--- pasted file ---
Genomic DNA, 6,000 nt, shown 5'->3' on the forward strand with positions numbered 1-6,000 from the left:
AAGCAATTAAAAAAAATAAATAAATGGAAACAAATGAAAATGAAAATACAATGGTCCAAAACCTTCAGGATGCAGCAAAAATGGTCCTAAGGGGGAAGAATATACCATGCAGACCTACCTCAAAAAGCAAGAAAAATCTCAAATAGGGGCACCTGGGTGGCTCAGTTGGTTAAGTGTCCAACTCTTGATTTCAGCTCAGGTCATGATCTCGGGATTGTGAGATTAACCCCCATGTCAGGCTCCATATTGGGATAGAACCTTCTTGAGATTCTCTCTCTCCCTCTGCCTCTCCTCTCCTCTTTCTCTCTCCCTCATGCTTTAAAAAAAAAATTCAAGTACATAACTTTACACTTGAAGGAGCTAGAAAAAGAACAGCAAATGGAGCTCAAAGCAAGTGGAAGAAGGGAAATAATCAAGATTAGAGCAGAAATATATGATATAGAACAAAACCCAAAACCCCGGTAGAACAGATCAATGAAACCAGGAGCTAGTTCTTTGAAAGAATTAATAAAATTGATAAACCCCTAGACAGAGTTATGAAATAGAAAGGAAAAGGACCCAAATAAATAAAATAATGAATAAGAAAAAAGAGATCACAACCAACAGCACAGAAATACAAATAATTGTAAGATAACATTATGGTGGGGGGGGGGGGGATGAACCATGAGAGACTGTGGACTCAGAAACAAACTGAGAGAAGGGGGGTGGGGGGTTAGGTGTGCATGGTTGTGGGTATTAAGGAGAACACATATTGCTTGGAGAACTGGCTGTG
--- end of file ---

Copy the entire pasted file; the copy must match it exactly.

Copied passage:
Genomic DNA, 6,000 nt, shown 5'->3' on the forward strand with positions numbered 1-6,000 from the left:
AAGCAATTAAAAAAAATAAATAAATGGAAACAAATGAAAATGAAAATACAATGGTCCAAAACCTTCAGGATGCAGCAAAAATGGTCCTAAGGGGGAAGAATATACCATGCAGACCTACCTCAAAAAGCAAGAAAAATCTCAAATAGGGGCACCTGGGTGGCTCAGTTGGTTAAGTGTCCAACTCTTGATTTCAGCTCAGGTCATGATCTCGGGATTGTGAGATTAACCCCCATGTCAGGCTCCATATTGGGATAGAACCTTCTTGAGATTCTCTCTCTCCCTCTGCCTCTCCTCTCCTCTTTCTCTCTCCCTCATGCTTTAAAAAAAAAATTCAAGTACATAACTTTACACTTGAAGGAGCTAGAAAAAGAACAGCAAATGGAGCTCAAAGCAAGTGGAAGAAGGGAAATAATCAAGATTAGAGCAGAAATATATGATATAGAACAAAACCCAAAACCCCGGTAGAACAGATCAATGAAACCAGGAGCTAGTTCTTTGAAAGAATTAATAAAATTGATAAACCCCTAGACAGAGTTATGAAATAGAAAGGAAAAGGACCCAAATAAATAAAATAATGAATAAGAAAAAAGAGATCACAACCAACAGCACAGAAATACAAATAATTGTAAGATAACATTATGGTGGGGGGGGGGGGGATGAACCATGAGAGACTGTGGACTCAGAAACAAACTGAGAGAAGGGGGGTGGGGGGTTAGGTGTGCATGGTTGTGGGTATTAAGGAGAACACATATTGCTTGGAGAACTGGCTGTG